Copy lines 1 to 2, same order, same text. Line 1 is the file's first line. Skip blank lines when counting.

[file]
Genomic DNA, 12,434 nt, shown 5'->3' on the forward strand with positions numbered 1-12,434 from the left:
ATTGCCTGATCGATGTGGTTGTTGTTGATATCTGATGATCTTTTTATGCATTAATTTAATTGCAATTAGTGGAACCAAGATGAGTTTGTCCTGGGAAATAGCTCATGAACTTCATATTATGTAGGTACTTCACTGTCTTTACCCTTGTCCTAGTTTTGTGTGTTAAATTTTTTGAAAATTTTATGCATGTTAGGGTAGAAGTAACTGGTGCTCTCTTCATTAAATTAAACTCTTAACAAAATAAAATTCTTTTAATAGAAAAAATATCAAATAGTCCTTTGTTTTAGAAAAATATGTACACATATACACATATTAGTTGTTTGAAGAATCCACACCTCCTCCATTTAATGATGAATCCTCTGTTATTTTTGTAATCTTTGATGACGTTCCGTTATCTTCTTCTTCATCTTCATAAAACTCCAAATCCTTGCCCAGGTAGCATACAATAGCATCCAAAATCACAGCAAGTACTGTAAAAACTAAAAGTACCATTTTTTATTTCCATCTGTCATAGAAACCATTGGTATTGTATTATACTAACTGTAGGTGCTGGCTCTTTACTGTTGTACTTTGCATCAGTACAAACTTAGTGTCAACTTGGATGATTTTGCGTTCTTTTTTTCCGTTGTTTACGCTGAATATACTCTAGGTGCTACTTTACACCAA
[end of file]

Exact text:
Genomic DNA, 12,434 nt, shown 5'->3' on the forward strand with positions numbered 1-12,434 from the left:
ATTGCCTGATCGATGTGGTTGTTGTTGATATCTGATGATCTTTTTATGCATTAATTTAATTGCAATTAGTGGAACCAAGATGAGTTTGTCCTGGGAAATAGCTCATGAACTTCATATTATGTAGGTACTTCACTGTCTTTACCCTTGTCCTAGTTTTGTGTGTTAAATTTTTTGAAAATTTTATGCATGTTAGGGTAGAAGTAACTGGTGCTCTCTTCATTAAATTAAACTCTTAACAAAATAAAATTCTTTTAATAGAAAAAATATCAAATAGTCCTTTGTTTTAGAAAAATATGTACACATATACACATATTAGTTGTTTGAAGAATCCACACCTCCTCCATTTAATGATGAATCCTCTGTTATTTTTGTAATCTTTGATGACGTTCCGTTATCTTCTTCTTCATCTTCATAAAACTCCAAATCCTTGCCCAGGTAGCATACAATAGCATCCAAAATCACAGCAAGTACTGTAAAAACTAAAAGTACCATTTTTTATTTCCATCTGTCATAGAAACCATTGGTATTGTATTATACTAACTGTAGGTGCTGGCTCTTTACTGTTGTACTTTGCATCAGTACAAACTTAGTGTCAACTTGGATGATTTTGCGTTCTTTTTTTCCGTTGTTTACGCTGAATATACTCTAGGTGCTACTTTACACCAA